LTTE claims sovereignty over land, sea, air
The Tamil Tigers have claimed sovereignty over the land, sea and air in North and East of Sri Lanka, reports PK Balachandran.india Updated: May 12, 2006 20:10 IST
The LTTE has claimed sovereignty over the land, sea and air in that part of the Sri Lankan North and East, which it controls de facto.
"Nobody has the right to pass judgement on the sovereign rights of ouraccess to the adjacent sea and airspace of our homelands," the head of the LTTE's political wing, SP Tamilselvan, told Maj Gen Ulf Ericsson, the head of the Nordic truce monitors, when the latter met him in Kilinochchi on Friday.
Henriccson had rushed to Kilinochchi after two sea battles and an air strike on Thursday left 67 Sri Lankan navy men and LTTE Sea tiger cadres dead.
A Sri Lankan troop ship with 710 men on board had narrowly escaped being sunk by the LTTE off the Point Pedro coast in the north.
The LTTE had brazenly challenged the Sri Lankan government's sovereign rights over the sea around the island country, and attacked Sri Lankan naval craft even though these had international truce monitors on board.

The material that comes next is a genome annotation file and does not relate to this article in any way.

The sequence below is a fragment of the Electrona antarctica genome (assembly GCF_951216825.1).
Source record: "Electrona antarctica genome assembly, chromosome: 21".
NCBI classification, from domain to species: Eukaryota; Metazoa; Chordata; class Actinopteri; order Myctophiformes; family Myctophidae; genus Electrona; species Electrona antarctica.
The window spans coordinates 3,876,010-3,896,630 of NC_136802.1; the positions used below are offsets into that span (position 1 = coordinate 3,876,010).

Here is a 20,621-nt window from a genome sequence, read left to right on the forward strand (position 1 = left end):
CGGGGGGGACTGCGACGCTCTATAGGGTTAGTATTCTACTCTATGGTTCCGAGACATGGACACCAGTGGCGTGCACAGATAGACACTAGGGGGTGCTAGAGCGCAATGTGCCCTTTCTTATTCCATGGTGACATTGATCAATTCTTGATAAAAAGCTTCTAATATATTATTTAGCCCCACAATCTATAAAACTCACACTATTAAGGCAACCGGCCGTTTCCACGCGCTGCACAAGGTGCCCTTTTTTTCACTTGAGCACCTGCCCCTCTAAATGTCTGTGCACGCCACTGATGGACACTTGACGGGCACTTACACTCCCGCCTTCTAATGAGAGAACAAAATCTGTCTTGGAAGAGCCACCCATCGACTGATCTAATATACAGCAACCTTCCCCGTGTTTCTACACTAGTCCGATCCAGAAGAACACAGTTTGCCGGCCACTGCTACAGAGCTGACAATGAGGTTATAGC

The truce monitors had supported the government's stand on its sovereign rights, because it accorded with international law.
LTTE says it is not a "non-state actor"
Tamilselvan said that the LTTE did not enter the peace process to be described as a "non-state actor" and the Sri Lankan government as the "state actor".
"The CFA (Ceasefire Agreement) and the entire peace process is between two parties. It is not based on LTTE as a non-state actor and GOSL (government of Sri Lanka) as a state actor."
"The CFA was entered into with the GOSL and the LTTE having a military with an Army, Navy and Air-wing."
"The party, LTTE, has been effectively running a civil administration in the liberated areas consisting 60 to 70 per cent of the entire homeland."
"There are necessary infrastructures for the civil administration, policing, judiciary. There are humanitarian bodies."
" The whole world has witnessed the efficiency of our infrastructure and civil administration."
"You don't attempt to classify us as a non-state actor," Tamiselvan told Henricsson, emphatically.